Ruth Cranston (1887-1956) was the Ohio-born daughter of a Methodist bishop. She was apparently well educated and well travelled and she even worked with the Red Cross in the US and in international groups in Europe such as the World Conference of Religions. She wrote at least seven novels under the nom de plume, Anne Warwick.
Among several non-fiction works, her 234 page The Miracle of Lourdes was published in 1955, just one year before her death and two years after she began her stay in Lourdes in 1953.
The account was republished in 1988 by Doubleday. A brief pamphlet form of it had also been published in 1958 by the Catholic Truth Society. (This bore the imprimatur of Dr Daniel Mannix, president for 9 years of Maynooth and also the Archbishop of Melbourne for 46 years. He died in 1963, just 5 months earlier than his 100th birthday!)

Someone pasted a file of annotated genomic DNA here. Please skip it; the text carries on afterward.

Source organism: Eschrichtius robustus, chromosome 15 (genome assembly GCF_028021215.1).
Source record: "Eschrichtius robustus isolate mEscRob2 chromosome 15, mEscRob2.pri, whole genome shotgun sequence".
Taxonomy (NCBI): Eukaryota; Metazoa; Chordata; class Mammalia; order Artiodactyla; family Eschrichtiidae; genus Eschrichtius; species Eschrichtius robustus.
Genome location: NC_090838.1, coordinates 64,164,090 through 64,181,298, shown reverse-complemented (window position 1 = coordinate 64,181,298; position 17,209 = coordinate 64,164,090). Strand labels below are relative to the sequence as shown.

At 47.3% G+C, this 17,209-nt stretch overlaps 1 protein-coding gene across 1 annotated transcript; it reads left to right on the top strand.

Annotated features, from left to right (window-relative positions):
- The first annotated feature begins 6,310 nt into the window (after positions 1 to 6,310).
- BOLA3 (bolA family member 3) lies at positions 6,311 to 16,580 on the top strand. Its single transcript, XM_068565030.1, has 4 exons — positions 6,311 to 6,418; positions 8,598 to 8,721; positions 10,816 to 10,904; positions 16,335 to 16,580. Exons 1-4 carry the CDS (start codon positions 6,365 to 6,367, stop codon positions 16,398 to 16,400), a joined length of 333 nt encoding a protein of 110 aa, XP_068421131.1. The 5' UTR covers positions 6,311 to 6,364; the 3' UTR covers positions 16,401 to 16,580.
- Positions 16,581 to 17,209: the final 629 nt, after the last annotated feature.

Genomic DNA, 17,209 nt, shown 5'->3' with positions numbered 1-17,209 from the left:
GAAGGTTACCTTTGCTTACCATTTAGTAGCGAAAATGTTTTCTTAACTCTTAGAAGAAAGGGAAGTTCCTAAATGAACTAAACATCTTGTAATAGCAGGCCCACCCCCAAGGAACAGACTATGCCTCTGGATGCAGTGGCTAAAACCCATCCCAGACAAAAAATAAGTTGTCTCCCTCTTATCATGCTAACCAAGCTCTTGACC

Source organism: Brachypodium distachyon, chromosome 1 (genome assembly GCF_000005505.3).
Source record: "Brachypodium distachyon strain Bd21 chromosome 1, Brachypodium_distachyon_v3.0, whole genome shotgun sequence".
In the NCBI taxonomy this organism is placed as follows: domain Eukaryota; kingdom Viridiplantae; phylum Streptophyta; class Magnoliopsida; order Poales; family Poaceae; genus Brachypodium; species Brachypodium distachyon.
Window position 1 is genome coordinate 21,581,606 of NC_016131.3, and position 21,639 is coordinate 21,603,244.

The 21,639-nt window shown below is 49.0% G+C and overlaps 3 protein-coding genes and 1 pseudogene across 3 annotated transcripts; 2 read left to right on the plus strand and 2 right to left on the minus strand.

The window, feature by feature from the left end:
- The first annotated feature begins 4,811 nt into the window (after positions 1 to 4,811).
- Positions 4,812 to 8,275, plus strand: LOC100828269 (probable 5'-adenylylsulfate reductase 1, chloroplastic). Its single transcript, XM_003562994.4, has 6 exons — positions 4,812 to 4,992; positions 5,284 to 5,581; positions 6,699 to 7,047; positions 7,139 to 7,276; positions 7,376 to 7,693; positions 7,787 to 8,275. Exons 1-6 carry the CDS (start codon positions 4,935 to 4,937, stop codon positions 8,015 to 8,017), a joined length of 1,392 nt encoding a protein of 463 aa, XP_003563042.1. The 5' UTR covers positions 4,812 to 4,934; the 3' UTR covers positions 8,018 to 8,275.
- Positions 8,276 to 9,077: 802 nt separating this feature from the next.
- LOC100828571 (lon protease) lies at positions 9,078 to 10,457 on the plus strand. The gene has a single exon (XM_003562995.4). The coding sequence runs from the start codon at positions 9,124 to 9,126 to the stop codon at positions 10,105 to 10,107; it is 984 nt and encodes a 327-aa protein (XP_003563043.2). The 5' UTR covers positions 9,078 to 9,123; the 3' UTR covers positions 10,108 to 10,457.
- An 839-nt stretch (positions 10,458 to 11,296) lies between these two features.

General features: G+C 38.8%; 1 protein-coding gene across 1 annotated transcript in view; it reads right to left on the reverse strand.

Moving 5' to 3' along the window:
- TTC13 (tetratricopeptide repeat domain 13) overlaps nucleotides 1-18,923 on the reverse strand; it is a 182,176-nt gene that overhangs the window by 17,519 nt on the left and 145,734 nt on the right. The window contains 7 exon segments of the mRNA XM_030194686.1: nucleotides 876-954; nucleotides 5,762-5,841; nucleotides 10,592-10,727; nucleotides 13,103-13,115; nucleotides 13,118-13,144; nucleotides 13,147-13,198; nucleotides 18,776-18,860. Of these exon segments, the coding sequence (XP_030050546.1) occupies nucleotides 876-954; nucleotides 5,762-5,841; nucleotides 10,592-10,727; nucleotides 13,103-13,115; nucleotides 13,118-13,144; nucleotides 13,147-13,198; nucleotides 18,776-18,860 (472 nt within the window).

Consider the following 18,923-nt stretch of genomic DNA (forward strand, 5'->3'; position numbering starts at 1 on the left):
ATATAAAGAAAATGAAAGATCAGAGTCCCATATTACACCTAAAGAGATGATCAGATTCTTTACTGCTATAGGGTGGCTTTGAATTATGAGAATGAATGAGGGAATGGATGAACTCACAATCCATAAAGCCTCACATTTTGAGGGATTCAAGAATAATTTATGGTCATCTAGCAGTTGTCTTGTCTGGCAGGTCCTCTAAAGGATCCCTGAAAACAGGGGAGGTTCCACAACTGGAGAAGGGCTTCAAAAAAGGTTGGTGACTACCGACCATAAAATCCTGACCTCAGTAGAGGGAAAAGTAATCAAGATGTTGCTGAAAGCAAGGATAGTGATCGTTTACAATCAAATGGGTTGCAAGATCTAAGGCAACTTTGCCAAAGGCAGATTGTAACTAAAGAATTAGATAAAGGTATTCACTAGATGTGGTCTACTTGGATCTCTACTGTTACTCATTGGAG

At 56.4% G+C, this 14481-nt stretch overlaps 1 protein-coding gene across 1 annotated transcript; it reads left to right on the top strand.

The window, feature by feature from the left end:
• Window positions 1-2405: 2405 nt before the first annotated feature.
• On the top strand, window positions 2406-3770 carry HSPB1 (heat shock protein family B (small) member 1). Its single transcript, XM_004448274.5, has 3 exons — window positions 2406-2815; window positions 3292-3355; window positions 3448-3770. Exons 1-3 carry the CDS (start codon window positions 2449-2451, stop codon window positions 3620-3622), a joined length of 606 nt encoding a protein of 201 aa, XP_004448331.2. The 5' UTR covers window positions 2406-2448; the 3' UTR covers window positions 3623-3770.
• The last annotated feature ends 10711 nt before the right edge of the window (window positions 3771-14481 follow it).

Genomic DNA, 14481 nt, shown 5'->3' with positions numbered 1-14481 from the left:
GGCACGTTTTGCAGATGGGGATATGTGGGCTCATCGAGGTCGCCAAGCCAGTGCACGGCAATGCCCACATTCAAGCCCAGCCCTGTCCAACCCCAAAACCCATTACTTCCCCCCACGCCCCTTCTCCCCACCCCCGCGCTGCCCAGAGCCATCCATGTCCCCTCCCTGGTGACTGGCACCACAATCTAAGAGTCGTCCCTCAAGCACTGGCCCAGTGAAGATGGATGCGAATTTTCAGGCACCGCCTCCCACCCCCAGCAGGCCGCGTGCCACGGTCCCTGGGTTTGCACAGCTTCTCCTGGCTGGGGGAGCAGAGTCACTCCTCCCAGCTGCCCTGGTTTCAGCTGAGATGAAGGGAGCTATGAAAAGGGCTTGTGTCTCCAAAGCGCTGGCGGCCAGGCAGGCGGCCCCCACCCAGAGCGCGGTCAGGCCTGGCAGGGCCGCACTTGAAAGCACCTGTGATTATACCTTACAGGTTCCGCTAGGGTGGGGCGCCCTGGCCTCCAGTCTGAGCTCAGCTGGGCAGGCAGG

The CTS pamphlet tells us that:
. . . Ruth Cranston lived in Lourdes, talked with doctors, nurses, stretcher-bearers, patients. A Protestant herself, her approach was that of the reporter and impartial investigator She has verified and documented the facts she presents.
Her interest in Lourdes was spiked by a media report and she says that . . .
“I WENT to Lourdes out of an irrepressible curiosity. For years I had been interested in the part that faith can play in alleviating our human ills. But I had known very little about this famous French shrine until one morning my eye fell on the headline: IDIOT CHILD CURED AT LOURDES, BOY OF SEVEN REGAINS FULL INTELLIGENCE AFTER YEARS OF LIVING LIKE AN ANIMAL.
This incredible newspaper story, which also told of other startling cures—cancer of the stomach, peritonitis, lung tumor, angina—stirred my imagination. I wanted to know more about Lourdes.”
For what happened next please continue reading at A PROTESTANT LOOKS AT LOURDES.